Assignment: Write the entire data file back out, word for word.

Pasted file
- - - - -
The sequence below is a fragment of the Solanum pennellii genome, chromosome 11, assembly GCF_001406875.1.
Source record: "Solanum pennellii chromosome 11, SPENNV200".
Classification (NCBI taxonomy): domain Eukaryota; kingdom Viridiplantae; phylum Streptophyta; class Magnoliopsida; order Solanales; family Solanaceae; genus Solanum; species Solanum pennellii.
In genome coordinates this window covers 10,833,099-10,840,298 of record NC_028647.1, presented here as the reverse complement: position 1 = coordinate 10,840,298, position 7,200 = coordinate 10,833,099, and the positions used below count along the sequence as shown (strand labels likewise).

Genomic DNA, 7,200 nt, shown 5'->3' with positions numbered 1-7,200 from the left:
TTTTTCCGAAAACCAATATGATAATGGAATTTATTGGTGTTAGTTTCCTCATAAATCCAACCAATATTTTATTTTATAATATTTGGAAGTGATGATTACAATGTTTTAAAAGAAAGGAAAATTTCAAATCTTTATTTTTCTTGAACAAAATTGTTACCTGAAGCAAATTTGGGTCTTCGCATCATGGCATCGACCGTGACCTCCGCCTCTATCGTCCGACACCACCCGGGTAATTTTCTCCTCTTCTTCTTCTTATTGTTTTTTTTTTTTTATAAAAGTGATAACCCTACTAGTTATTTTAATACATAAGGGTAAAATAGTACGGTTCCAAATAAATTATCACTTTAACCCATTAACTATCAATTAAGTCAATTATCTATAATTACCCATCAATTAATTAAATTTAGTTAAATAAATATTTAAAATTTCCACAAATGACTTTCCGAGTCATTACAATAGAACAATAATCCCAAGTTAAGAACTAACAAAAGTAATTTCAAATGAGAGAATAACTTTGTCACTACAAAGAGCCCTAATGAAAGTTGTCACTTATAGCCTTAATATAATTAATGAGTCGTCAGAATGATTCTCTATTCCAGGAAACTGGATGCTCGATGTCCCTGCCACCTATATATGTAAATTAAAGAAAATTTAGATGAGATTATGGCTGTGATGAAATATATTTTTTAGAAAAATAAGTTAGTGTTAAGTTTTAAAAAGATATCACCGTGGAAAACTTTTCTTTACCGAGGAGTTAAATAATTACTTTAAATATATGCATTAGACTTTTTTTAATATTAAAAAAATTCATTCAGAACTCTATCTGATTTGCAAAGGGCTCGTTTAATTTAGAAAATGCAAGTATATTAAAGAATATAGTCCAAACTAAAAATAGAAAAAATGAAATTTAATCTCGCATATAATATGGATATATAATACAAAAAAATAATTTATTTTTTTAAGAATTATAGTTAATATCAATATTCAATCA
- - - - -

The sequence below is a fragment of the Solanum pennellii genome, chromosome 11, assembly GCF_001406875.1.
Source record: "Solanum pennellii chromosome 11, SPENNV200".
Classification (NCBI taxonomy): domain Eukaryota; kingdom Viridiplantae; phylum Streptophyta; class Magnoliopsida; order Solanales; family Solanaceae; genus Solanum; species Solanum pennellii.
In genome coordinates this window covers 10,833,099-10,840,298 of record NC_028647.1, presented here as the reverse complement: position 1 = coordinate 10,840,298, position 7,200 = coordinate 10,833,099, and the positions used below count along the sequence as shown (strand labels likewise).

Genomic DNA, 7,200 nt, shown 5'->3' with positions numbered 1-7,200 from the left:
TTTTTCCGAAAACCAATATGATAATGGAATTTATTGGTGTTAGTTTCCTCATAAATCCAACCAATATTTTATTTTATAATATTTGGAAGTGATGATTACAATGTTTTAAAAGAAAGGAAAATTTCAAATCTTTATTTTTCTTGAACAAAATTGTTACCTGAAGCAAATTTGGGTCTTCGCATCATGGCATCGACCGTGACCTCCGCCTCTATCGTCCGACACCACCCGGGTAATTTTCTCCTCTTCTTCTTCTTATTGTTTTTTTTTTTTTATAAAAGTGATAACCCTACTAGTTATTTTAATACATAAGGGTAAAATAGTACGGTTCCAAATAAATTATCACTTTAACCCATTAACTATCAATTAAGTCAATTATCTATAATTACCCATCAATTAATTAAATTTAGTTAAATAAATATTTAAAATTTCCACAAATGACTTTCCGAGTCATTACAATAGAACAATAATCCCAAGTTAAGAACTAACAAAAGTAATTTCAAATGAGAGAATAACTTTGTCACTACAAAGAGCCCTAATGAAAGTTGTCACTTATAGCCTTAATATAATTAATGAGTCGTCAGAATGATTCTCTATTCCAGGAAACTGGATGCTCGATGTCCCTGCCACCTATATATGTAAATTAAAGAAAATTTAGATGAGATTATGGCTGTGATGAAATATATTTTTTAGAAAAATAAGTTAGTGTTAAGTTTTAAAAAGATATCACCGTGGAAAACTTTTCTTTACCGAGGAGTTAAATAATTACTTTAAATATATGCATTAGACTTTTTTTAATATTAAAAAAATTCATTCAGAACTCTATCTGATTTGCAAAGGGCTCGTTTAATTTAGAAAATGCAAGTATATTAAAGAATATAGTCCAAACTAAAAATAGAAAAAATGAAATTTAATCTCGCATATAATATGGATATATAATACAAAAAAATAATTTATTTTTTTAAGAATTATAGTTAATATCAATATTCAATCA